Creating new positions calculated risk for council

Tuesday, May 31, 2016

As a group that has to account for every dollar the county spends, the Putnam County Council acted a bit out of character at its most recent meeting.

The council approved eight new security positions without certainty of where the money will come from.

At the urging of Circuit Court Judge Matt Headley and Sheriff Scott Stockton, the council approved a pair of full-time bailiffs for the county's two courtrooms and five new jail officers for the Putnam County Jail.

The money is tentatively to be drawn from the county's new Public Safety Local Option Income Tax (LOIT).

However, with the county not through a full year of the new tax and with much of that money earmarked for new 911 software -- software that was the main reason for the new tax -- it's unclear how much of the Public Safety LOIT money is available.

Those concerns aside, the council chose to move ahead with projects that have been discussed for several months, if not years.

Although Sheriff's Department administrators have known for some time the jail is understaffed, a recent visit from a state jail inspector brought it more sharply into focus.

Chief Deputy Phil Parker explained that the inspector "told us that we were at about half staff in terms of full-time."

This would mean the addition of 12 or 13 jailers. For now, PCSD requested five.

"We understand the baby steps we need to take," Parker said. "We feel these five positions take a tremendous step toward filling the void that we need."

Having listened to Parker's and Stockton's explanations, Councilman Dave Fuhrman put the problem in some perspective for his colleagues.

"The issue's been brought up," Fuhrman said, acknowledging the county's liability. "We have to do something about it."

Coroner Dave Brown, a recently-retired jailer, offered some insider perspective.

"When you are short-staffed like that and a fight breaks out, the good guys get hurt," Brown said.

After extensive discussion, including a proposal to hire three jailers, Furhman made the motion to hire five jailers, which was seconded by Councilman Phil Gick.

The initial vote was 3-1-1, with Jill Bridgewater dissenting and Larry Parker abstaining, both citing concerns about the source of the money.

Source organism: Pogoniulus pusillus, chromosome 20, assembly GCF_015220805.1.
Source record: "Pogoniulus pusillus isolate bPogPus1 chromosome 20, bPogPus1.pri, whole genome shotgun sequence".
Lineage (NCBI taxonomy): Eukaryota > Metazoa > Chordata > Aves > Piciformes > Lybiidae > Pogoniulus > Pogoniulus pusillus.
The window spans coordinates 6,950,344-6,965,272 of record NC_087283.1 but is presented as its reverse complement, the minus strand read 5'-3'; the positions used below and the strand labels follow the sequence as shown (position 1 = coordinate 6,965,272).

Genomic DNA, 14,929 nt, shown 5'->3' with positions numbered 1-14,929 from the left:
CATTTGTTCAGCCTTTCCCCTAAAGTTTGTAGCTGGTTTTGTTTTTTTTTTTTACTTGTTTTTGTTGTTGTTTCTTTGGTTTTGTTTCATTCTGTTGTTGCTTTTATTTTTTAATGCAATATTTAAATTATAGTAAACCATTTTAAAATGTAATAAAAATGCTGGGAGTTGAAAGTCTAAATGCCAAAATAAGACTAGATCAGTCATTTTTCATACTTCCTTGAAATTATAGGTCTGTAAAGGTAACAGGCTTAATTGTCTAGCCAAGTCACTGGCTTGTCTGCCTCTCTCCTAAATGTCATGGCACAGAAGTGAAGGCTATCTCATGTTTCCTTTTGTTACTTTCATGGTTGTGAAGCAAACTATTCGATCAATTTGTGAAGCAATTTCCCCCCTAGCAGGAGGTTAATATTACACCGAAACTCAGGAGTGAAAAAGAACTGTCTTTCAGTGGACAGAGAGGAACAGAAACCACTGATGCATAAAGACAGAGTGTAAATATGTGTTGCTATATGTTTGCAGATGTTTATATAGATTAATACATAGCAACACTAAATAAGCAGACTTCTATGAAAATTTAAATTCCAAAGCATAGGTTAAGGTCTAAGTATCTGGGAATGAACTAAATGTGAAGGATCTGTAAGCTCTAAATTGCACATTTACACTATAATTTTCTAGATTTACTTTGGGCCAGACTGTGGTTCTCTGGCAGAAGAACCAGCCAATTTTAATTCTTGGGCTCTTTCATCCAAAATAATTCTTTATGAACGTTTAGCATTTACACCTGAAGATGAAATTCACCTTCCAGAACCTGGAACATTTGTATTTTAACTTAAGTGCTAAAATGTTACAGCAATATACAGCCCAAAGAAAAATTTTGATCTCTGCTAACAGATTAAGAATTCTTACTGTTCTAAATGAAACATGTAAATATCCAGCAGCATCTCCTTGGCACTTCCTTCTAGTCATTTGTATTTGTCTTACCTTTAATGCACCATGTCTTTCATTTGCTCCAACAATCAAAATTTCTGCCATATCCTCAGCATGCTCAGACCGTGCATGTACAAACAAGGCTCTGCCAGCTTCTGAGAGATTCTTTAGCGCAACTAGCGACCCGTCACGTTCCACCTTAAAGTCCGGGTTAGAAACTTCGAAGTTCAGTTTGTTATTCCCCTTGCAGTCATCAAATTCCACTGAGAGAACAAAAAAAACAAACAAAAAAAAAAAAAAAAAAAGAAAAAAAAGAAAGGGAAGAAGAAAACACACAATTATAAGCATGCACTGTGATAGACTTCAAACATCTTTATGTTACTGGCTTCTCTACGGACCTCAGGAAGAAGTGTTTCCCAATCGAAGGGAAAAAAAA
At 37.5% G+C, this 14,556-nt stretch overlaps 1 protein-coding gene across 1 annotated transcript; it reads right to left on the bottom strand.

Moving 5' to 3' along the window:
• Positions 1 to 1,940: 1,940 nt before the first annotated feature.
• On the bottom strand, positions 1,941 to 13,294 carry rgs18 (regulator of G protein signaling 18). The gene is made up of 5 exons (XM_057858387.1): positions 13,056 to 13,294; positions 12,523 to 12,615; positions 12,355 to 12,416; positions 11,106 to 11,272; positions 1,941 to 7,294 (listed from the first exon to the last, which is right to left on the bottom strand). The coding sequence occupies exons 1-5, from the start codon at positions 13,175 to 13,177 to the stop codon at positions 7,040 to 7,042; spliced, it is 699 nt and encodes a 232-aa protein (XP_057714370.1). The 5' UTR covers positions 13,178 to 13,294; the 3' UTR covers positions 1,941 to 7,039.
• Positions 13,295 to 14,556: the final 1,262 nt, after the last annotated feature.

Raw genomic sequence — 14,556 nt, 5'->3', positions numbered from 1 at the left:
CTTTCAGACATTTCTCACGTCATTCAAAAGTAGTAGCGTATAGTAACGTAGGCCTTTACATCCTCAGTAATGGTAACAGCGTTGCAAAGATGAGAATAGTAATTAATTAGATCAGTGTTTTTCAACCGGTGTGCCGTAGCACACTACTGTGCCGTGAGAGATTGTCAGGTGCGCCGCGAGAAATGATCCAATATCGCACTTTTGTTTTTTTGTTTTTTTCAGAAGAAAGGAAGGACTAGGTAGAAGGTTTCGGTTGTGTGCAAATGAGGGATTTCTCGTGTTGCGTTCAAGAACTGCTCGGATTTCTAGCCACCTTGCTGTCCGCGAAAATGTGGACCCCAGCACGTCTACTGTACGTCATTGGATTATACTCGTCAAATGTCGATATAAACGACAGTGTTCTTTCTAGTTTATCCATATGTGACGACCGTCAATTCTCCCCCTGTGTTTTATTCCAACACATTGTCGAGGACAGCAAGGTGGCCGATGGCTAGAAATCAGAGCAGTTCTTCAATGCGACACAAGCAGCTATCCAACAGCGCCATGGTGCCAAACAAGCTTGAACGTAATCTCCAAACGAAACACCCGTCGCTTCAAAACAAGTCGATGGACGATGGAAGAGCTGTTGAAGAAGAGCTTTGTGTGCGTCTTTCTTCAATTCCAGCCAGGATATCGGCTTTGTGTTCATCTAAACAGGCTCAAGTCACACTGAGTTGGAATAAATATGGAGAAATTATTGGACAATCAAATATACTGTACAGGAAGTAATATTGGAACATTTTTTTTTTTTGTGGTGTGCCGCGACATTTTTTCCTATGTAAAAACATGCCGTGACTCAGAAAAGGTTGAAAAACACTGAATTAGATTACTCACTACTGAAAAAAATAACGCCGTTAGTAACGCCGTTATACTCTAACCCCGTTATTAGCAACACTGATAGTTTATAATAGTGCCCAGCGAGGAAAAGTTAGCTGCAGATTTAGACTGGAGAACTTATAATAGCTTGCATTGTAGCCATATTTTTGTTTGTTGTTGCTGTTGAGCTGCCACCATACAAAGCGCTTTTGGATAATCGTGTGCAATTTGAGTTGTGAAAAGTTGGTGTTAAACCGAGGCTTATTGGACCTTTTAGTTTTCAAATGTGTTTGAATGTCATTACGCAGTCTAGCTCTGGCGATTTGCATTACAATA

This left the motion one vote short with Vice President Keith Berry absent and President Darrel Thomas sticking to his normal practice of voting only if a deciding vote is needed.

After brief deliberation, Thomas also voted in the affirmative, approving the new positions by a 4-1-1 margin.

The bailiff issue, also the subject of extensive scrutiny, was before the council after the Putnam County Commissioners had recommended a pair of part-time bailiffs earlier in the month.

Judge Headley kicked off the discussion with an impassioned description of his feelings after nearly being attacked in his courtroom in March.

"I love my job but a couple of times recently have made me pause," Headley said. "I don't want my widow to come here and say, 'He was here asking you about this.'"

On that occasion, the courtroom was spared further violence because of the presence of Cloverdale Police Sgt. Charlie Hallam, in court to testify in another case.

Headley cited the grip that drug addiction has on some people in his courtroom as one reason for the need.

"People are different than they used to be," Headley said. "I did 20 criminal cases this morning and 15 were methamphetamine. People don't think right."

Despite the commissioners' suggestion of part-time positions, the judges and the Sheriff Stockton, who shares the load for courthouse security, urged the council to hire full-time bailiffs. Headley said he believes part-time staff could leave the courts and court staff vulnerable at unexpected times.

"It's kind of like an emergency room," Headley said. "You can't just turn on the lights when someone comes in there."

Swayed by the words of Headley, Stockton and other courthouse employees in attendance, the council approved the two new positions in a 5-0 vote.

In other business:

* Sheriff Stockton requested a blanket approval of his next 20 part-time and 20 full-time jail hires. He cited the ongoing need for approval following the 2009 "hiring freeze" instituted by both the council and commissioners.

The need for approval causes undue delay in filling open, budgeted positions.

"I can't get here fast enough to replace the people I need to replace," Stockton said. "I can't get them trained in time before they quit and I need more people."

The council was reluctant to grant blanket approval, but instead went a step further, questioning the ongoing practice of pre-approval. Generally, department heads request approval and are asked if the money's budgeted. When they say it is, approval is almost always forthcoming.

"If they are not making a new positions, just filling a hole, they don't need to come to us," Gick said.

The motion was made to return hiring autonomy to the department heads, replacing it with a request that they report to the boards following their new hire.

The motion passed 4-1, with Fuhrman dissenting.

* The council made a pair of appointments to the Putnam County Public Library Board. Lisa McCoy was approved for a second term, while Kayla Birt Flegal was approved to replace Nancy Zennie, who does not wish to continue.

* The council approved the allocation of $700,000 for five bridge replacement projects this summer. The money was already in the budget, but needed to be allocated. All five projects have been approved by the Putnam County Commissioners.

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